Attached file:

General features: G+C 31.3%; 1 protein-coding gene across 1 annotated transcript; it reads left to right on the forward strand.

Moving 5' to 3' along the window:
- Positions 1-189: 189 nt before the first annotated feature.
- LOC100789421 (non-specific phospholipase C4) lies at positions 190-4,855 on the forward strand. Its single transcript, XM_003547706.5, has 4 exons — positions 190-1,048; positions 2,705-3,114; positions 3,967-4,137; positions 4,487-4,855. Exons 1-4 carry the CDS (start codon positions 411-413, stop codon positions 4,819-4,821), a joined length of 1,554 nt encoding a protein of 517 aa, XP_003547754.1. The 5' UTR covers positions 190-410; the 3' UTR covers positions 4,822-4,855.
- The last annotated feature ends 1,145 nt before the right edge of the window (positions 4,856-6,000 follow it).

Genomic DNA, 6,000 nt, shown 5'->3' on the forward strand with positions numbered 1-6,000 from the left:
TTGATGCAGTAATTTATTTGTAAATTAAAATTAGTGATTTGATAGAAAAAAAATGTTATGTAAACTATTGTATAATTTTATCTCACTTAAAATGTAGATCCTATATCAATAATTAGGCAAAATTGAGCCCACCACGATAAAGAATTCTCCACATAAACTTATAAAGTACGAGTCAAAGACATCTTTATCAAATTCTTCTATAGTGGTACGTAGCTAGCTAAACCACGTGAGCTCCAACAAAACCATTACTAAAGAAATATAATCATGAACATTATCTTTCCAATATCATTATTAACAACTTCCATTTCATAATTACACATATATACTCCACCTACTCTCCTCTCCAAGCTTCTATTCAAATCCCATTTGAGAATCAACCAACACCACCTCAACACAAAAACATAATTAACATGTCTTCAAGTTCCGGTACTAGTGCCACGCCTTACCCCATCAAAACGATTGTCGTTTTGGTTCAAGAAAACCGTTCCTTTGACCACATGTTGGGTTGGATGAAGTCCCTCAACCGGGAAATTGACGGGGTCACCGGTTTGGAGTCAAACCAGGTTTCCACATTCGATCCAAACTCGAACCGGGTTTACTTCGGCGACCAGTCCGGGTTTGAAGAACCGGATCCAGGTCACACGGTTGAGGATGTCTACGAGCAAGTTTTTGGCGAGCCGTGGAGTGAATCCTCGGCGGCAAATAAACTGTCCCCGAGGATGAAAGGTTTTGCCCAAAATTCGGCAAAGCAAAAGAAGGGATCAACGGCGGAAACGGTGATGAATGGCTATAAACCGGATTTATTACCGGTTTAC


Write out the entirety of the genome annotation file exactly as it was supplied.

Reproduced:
General features: G+C 31.3%; 1 protein-coding gene across 1 annotated transcript; it reads left to right on the forward strand.

Moving 5' to 3' along the window:
- Positions 1-189: 189 nt before the first annotated feature.
- LOC100789421 (non-specific phospholipase C4) lies at positions 190-4,855 on the forward strand. Its single transcript, XM_003547706.5, has 4 exons — positions 190-1,048; positions 2,705-3,114; positions 3,967-4,137; positions 4,487-4,855. Exons 1-4 carry the CDS (start codon positions 411-413, stop codon positions 4,819-4,821), a joined length of 1,554 nt encoding a protein of 517 aa, XP_003547754.1. The 5' UTR covers positions 190-410; the 3' UTR covers positions 4,822-4,855.
- The last annotated feature ends 1,145 nt before the right edge of the window (positions 4,856-6,000 follow it).

Genomic DNA, 6,000 nt, shown 5'->3' on the forward strand with positions numbered 1-6,000 from the left:
TTGATGCAGTAATTTATTTGTAAATTAAAATTAGTGATTTGATAGAAAAAAAATGTTATGTAAACTATTGTATAATTTTATCTCACTTAAAATGTAGATCCTATATCAATAATTAGGCAAAATTGAGCCCACCACGATAAAGAATTCTCCACATAAACTTATAAAGTACGAGTCAAAGACATCTTTATCAAATTCTTCTATAGTGGTACGTAGCTAGCTAAACCACGTGAGCTCCAACAAAACCATTACTAAAGAAATATAATCATGAACATTATCTTTCCAATATCATTATTAACAACTTCCATTTCATAATTACACATATATACTCCACCTACTCTCCTCTCCAAGCTTCTATTCAAATCCCATTTGAGAATCAACCAACACCACCTCAACACAAAAACATAATTAACATGTCTTCAAGTTCCGGTACTAGTGCCACGCCTTACCCCATCAAAACGATTGTCGTTTTGGTTCAAGAAAACCGTTCCTTTGACCACATGTTGGGTTGGATGAAGTCCCTCAACCGGGAAATTGACGGGGTCACCGGTTTGGAGTCAAACCAGGTTTCCACATTCGATCCAAACTCGAACCGGGTTTACTTCGGCGACCAGTCCGGGTTTGAAGAACCGGATCCAGGTCACACGGTTGAGGATGTCTACGAGCAAGTTTTTGGCGAGCCGTGGAGTGAATCCTCGGCGGCAAATAAACTGTCCCCGAGGATGAAAGGTTTTGCCCAAAATTCGGCAAAGCAAAAGAAGGGATCAACGGCGGAAACGGTGATGAATGGCTATAAACCGGATTTATTACCGGTTTAC